It's hard to imagine a gig as a night baker for Tim Hortons would one day lead to the chance to compete on a national television reality show for the chance to earn bragging rights as a top Canadian chef.
But the route Shaun Hussey took from being an aspiring naval architect to a contestant in the Food Network series "Top Chef Canada" is far from typical. He's one of 12 chefs competing in Season 8 of the show, debuting Monday, April 13 at 11:30 p.m. Newfoundland time.
Hussey is the chef and co-owner of Chinched Restaurant and Deli, widely considered one of the top restaurants in St. John's. It's a business he started with his wife, Michelle LeBlanc.
Besides serving up fancy meals with fish, pork, beef and veggies, Chinched also sells upscale deli meats to regular customers and even other restaurants — it has developed a strong reputation for it charcuterie cuts.
"You'll see everything from pork to fish to plenty of vegetable-based dishes at the restaurant at any given time," Hussey told The Telegram.
Hussey used to be a naval architecture student at the Marine Institute, but he decided not to continue with the program and ended up working as an overnight baker for Tim Hortons.
"As I was learning to bake — because this was when they would bake everything from pretty much scratch there — I started to develop a liking for food, and within a year I was in culinary school in P.E.I."
He's worked in fine dining for over 15 years, including stops at the American Seasons in Nantucket, Mass., and Nicole’s Café on Fogo Island. Hussey and LeBlanc opened Chinched a decade ago, initially setting up shop on Queen Street before moving to their current location on Bates Hill a few years ago. In 2015, the Restaurant Association of Newfoundland and Labrador named Hussey and LeBlanc their restaurateurs of the year.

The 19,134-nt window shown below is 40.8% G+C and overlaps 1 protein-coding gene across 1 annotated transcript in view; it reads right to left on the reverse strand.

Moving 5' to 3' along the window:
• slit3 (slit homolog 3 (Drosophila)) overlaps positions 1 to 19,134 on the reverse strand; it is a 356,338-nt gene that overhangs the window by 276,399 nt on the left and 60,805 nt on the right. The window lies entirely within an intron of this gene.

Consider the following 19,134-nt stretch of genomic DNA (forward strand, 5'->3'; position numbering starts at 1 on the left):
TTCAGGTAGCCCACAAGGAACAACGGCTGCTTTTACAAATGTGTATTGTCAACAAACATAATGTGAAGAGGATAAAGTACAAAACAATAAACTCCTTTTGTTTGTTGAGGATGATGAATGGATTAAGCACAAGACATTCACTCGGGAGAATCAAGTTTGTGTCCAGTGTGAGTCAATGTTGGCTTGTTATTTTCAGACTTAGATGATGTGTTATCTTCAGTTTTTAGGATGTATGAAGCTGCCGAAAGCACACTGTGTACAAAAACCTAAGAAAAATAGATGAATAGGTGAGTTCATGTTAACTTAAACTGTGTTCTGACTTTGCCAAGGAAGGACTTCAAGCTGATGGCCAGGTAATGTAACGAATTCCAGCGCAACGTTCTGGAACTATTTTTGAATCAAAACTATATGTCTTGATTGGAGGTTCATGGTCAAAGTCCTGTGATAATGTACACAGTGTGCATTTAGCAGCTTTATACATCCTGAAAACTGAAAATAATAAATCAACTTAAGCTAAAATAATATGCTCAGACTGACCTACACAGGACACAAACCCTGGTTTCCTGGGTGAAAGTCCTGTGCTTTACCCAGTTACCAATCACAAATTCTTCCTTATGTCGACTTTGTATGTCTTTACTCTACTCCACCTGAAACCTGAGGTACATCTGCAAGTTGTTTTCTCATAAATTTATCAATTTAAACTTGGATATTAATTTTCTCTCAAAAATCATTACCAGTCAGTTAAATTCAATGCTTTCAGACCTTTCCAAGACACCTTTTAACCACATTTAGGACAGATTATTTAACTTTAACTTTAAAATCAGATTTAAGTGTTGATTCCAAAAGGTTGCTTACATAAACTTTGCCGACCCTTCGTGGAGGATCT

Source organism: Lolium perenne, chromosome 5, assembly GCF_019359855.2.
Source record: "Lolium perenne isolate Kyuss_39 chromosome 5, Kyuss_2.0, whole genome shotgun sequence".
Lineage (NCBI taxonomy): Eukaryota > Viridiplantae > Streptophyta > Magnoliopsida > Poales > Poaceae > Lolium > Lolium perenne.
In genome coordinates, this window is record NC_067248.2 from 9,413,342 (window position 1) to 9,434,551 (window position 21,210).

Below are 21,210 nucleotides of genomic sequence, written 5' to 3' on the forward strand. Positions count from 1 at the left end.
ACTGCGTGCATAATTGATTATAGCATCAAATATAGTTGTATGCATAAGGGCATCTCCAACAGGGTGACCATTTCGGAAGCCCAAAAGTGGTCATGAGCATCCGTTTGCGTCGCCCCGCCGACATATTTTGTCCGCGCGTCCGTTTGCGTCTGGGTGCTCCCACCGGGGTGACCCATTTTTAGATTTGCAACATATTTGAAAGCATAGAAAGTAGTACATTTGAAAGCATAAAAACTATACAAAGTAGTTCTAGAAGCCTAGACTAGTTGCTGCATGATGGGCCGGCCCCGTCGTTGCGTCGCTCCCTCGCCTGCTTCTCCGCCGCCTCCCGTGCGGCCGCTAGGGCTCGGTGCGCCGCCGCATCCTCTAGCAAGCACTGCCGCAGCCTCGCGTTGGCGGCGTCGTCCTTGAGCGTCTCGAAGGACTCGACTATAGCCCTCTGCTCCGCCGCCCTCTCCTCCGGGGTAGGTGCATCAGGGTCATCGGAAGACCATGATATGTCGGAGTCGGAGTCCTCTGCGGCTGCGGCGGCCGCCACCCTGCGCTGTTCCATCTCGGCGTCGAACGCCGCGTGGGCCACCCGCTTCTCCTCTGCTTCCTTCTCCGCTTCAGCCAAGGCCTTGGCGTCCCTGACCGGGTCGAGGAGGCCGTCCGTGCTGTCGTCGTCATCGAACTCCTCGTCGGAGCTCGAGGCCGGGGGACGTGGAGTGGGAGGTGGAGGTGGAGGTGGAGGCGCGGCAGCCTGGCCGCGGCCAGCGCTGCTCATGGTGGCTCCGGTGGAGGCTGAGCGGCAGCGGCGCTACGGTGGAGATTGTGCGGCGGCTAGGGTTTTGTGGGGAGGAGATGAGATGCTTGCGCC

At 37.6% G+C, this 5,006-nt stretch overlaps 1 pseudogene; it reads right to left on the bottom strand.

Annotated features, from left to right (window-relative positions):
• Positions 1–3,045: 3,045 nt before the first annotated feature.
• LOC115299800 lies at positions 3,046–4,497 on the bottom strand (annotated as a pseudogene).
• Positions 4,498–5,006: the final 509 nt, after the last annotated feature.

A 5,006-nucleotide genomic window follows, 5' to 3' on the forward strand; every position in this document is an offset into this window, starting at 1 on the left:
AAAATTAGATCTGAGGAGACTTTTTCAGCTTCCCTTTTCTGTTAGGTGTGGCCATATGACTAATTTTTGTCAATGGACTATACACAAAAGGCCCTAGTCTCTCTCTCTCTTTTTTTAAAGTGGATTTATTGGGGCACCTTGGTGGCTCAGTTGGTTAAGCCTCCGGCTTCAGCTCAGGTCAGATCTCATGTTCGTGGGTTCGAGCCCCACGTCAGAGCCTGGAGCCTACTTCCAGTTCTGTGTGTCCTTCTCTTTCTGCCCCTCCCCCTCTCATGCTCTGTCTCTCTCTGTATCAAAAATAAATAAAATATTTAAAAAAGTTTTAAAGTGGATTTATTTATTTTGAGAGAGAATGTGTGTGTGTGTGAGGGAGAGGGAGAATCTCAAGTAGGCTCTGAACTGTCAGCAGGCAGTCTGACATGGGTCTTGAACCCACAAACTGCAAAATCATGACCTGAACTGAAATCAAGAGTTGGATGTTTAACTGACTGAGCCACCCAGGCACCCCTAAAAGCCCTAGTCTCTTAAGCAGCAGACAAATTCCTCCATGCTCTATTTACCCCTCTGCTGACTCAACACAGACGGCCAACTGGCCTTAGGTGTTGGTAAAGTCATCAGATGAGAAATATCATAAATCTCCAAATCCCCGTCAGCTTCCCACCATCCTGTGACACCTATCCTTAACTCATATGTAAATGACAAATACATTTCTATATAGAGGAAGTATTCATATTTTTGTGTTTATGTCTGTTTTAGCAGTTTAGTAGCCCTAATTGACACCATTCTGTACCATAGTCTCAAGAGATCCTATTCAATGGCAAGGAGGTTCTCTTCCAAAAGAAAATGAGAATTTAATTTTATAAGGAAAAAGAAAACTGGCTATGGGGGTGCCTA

He applied to be a contestant on the new season of "Top Chef Canada" with a lot of encouragement from LeBlanc and the rest of his family — Hussey said they've been telling him for years to apply.
"I always made up an excuse to the point where it was like, I'm too busy. How can I get away to do this? There's no way I can be away for X-amount of period of time to partake in this. Finally, after many years of being nagged by my wife, we decided at the 11th hour we were going to fill in the application. Just a few days later, we were on vacation in Cape Breton and got a call."
A few chefs from Newfoundland and Labrador have competed in past seasons of the show. Mallard Cottage's Todd Perrin was on board for the inaugural season and returned for Season 5, and Chris Chafe, now the executive chef with Vu Resto & Bar in St. John's, competed in Season 3. Ross Larkin, chef de cuisine at Raymonds in St. John's, was the big winner in Season 6. Hussey contacted them for advice.
"Honestly, the question I was asking was, 'Should I do this?' And the answer definitively was, 'Yes, you should take the chance. You have this opportunity — take it.'"
Hussey admits you generally cannot get this sort of exposure as a small-business owner without spending a considerable amount of money.
"First and foremost, I looked at this as a means of exposure for me, for the restaurant," he said. "All the other things (with the show), I had no idea what to expect. I was just taking it day-by-day."
Each week, contestants compete in cooking challenges judged by a group of restaurateurs, chefs and food critics. When Larkin was the big winner in 2018, the prize up for grabs was $100,000 in cash, a new $25,000 kitchen and $5,000 in cooking products.
"I think it's going to be incredibly interesting to see how it is just watching it," Hussey said regarding the show, which films in Toronto. "Being there was ... an incredible experience, and I can't wait to see how it translates into seeing it on TV. I feel like here in Newfoundland, when the opportunity arises for somebody like this, people are very gung-ho and very supportive. Everybody is super excited to see it unfold."